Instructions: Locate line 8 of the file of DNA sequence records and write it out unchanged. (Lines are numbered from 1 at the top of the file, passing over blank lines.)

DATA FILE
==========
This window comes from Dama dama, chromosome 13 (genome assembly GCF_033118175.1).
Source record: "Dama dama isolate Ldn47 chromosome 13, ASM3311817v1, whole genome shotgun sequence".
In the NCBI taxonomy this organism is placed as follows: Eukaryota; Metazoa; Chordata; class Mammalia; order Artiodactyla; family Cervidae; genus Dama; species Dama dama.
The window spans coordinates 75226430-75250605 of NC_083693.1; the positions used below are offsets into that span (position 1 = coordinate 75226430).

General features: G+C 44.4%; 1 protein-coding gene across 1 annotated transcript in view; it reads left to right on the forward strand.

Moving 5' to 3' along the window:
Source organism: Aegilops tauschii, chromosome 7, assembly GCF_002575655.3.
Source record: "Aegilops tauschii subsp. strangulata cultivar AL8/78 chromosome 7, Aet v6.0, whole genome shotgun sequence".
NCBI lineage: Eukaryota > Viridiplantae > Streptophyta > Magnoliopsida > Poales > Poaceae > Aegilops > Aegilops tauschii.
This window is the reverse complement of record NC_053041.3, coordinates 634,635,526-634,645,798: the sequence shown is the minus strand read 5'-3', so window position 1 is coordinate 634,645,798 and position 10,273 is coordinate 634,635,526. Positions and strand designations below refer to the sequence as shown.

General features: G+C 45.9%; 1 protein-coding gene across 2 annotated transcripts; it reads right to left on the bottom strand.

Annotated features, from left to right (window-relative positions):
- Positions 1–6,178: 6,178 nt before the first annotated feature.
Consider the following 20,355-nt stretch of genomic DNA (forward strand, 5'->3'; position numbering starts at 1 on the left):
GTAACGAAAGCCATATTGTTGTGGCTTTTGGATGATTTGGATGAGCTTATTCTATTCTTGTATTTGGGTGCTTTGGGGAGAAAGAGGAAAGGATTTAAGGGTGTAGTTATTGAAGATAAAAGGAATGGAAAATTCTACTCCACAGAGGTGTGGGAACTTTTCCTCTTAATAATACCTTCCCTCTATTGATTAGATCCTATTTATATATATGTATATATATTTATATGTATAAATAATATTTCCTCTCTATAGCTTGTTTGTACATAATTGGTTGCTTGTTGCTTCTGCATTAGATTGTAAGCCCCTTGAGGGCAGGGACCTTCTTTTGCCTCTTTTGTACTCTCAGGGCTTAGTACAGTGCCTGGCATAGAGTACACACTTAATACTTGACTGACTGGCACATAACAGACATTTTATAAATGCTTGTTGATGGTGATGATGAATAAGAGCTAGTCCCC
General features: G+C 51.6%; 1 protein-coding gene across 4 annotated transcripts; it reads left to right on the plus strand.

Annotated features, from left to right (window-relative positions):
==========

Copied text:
Source record: "Aegilops tauschii subsp. strangulata cultivar AL8/78 chromosome 7, Aet v6.0, whole genome shotgun sequence".